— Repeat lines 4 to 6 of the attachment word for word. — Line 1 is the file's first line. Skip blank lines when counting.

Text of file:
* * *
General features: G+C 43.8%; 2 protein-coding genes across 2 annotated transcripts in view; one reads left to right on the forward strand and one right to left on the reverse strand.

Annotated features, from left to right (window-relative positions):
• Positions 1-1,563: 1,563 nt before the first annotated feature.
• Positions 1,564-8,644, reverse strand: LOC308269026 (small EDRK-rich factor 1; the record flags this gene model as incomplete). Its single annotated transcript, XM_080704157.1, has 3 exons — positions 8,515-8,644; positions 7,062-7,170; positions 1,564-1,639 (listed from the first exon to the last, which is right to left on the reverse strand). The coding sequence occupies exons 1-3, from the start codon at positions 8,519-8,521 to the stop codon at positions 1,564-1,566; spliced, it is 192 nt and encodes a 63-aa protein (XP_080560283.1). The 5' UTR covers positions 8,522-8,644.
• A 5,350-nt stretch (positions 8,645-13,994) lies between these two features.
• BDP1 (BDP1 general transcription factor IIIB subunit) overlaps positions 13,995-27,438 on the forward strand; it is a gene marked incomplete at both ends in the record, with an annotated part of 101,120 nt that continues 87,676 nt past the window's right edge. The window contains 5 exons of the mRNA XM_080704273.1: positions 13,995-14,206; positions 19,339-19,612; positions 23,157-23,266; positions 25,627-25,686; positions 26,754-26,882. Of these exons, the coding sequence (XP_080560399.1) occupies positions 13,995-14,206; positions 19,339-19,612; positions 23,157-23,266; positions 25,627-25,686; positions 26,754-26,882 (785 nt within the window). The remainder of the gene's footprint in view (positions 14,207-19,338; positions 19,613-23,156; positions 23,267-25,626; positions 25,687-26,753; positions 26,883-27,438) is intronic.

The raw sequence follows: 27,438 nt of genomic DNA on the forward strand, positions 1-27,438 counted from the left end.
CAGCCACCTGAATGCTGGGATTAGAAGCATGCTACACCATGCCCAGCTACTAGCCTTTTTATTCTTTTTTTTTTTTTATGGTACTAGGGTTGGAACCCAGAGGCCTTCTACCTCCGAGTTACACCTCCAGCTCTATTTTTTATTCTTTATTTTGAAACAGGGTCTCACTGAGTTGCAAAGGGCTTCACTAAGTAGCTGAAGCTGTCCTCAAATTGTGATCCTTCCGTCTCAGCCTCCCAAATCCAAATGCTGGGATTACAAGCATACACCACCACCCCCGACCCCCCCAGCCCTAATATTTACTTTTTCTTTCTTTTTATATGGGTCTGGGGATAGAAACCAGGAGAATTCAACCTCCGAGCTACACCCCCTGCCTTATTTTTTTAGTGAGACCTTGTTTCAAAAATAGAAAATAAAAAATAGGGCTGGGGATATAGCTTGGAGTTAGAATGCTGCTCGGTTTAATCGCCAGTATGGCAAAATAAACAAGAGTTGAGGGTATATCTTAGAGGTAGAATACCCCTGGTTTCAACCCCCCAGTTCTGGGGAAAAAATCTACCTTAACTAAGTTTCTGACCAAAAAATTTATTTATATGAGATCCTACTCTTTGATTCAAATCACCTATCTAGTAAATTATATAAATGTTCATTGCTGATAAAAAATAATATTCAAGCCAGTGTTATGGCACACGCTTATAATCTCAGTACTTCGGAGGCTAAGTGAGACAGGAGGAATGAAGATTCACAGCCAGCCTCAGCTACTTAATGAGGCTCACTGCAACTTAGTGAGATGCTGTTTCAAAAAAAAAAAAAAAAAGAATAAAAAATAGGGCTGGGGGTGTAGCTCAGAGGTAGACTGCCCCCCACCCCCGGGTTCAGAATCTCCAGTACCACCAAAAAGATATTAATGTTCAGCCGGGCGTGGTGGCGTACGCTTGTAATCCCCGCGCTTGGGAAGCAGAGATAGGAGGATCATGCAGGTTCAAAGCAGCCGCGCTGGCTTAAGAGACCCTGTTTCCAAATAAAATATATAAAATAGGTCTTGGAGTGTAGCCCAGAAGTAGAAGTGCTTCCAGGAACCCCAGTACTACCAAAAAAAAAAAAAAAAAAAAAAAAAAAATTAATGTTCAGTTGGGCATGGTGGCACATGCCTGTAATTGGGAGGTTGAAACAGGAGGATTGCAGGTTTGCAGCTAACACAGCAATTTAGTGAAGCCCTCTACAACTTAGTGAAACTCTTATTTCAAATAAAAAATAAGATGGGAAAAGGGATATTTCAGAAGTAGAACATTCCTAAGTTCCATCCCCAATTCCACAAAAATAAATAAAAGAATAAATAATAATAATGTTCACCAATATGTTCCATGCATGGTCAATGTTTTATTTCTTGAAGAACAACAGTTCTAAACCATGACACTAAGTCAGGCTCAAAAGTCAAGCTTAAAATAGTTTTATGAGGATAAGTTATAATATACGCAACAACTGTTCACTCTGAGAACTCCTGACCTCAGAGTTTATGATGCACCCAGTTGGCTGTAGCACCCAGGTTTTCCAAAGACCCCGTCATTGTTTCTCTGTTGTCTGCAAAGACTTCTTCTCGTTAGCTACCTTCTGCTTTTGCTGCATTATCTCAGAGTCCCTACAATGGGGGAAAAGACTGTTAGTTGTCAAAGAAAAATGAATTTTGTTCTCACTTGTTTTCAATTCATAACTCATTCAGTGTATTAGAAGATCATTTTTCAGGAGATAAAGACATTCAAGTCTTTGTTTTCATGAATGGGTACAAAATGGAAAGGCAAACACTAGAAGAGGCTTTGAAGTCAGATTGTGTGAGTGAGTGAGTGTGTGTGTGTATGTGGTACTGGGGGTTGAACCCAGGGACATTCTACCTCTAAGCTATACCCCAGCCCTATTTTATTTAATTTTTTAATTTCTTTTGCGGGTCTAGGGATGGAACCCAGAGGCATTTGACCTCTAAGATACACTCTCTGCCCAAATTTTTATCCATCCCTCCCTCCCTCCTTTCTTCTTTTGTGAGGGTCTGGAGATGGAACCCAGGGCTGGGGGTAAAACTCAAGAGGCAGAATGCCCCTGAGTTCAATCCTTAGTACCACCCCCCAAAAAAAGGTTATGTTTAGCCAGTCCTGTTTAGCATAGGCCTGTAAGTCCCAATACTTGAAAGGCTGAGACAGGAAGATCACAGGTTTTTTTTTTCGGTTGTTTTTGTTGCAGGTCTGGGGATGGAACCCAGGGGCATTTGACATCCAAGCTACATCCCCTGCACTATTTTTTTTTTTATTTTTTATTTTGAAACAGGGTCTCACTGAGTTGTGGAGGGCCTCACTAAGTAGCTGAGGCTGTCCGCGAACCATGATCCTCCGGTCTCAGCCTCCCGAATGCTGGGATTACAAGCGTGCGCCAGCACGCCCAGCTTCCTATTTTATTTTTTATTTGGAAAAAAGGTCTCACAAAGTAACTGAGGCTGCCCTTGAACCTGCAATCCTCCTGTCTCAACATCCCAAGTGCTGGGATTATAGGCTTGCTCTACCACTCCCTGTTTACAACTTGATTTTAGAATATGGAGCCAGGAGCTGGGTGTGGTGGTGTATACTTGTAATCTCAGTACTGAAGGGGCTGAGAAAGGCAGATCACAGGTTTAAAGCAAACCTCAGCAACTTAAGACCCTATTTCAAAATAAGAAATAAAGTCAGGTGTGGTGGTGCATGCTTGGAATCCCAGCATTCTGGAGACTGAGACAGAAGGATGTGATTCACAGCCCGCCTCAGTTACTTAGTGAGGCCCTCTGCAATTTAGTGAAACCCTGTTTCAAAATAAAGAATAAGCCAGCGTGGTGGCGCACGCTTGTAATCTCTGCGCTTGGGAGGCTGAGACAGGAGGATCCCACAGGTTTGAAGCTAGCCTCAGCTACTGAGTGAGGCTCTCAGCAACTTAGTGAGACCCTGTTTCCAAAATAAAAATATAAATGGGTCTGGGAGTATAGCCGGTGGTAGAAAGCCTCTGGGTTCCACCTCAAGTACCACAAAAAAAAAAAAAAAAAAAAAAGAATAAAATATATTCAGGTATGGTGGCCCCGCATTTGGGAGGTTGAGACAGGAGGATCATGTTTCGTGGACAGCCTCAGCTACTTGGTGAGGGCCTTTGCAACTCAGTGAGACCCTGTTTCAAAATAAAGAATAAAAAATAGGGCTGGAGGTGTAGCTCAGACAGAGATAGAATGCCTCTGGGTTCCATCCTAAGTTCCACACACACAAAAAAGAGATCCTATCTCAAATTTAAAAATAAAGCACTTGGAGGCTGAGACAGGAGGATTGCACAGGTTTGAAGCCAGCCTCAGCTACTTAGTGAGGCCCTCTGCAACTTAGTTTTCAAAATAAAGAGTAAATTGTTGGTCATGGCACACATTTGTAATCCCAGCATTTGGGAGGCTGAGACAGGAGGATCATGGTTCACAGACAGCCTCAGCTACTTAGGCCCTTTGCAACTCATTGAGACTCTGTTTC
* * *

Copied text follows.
• Positions 1,564-8,644, reverse strand: LOC308269026 (small EDRK-rich factor 1; the record flags this gene model as incomplete). Its single annotated transcript, XM_080704157.1, has 3 exons — positions 8,515-8,644; positions 7,062-7,170; positions 1,564-1,639 (listed from the first exon to the last, which is right to left on the reverse strand). The coding sequence occupies exons 1-3, from the start codon at positions 8,519-8,521 to the stop codon at positions 1,564-1,566; spliced, it is 192 nt and encodes a 63-aa protein (XP_080560283.1). The 5' UTR covers positions 8,522-8,644.
• A 5,350-nt stretch (positions 8,645-13,994) lies between these two features.
• BDP1 (BDP1 general transcription factor IIIB subunit) overlaps positions 13,995-27,438 on the forward strand; it is a gene marked incomplete at both ends in the record, with an annotated part of 101,120 nt that continues 87,676 nt past the window's right edge. The window contains 5 exons of the mRNA XM_080704273.1: positions 13,995-14,206; positions 19,339-19,612; positions 23,157-23,266; positions 25,627-25,686; positions 26,754-26,882. Of these exons, the coding sequence (XP_080560399.1) occupies positions 13,995-14,206; positions 19,339-19,612; positions 23,157-23,266; positions 25,627-25,686; positions 26,754-26,882 (785 nt within the window). The remainder of the gene's footprint in view (positions 14,207-19,338; positions 19,613-23,156; positions 23,267-25,626; positions 25,687-26,753; positions 26,883-27,438) is intronic.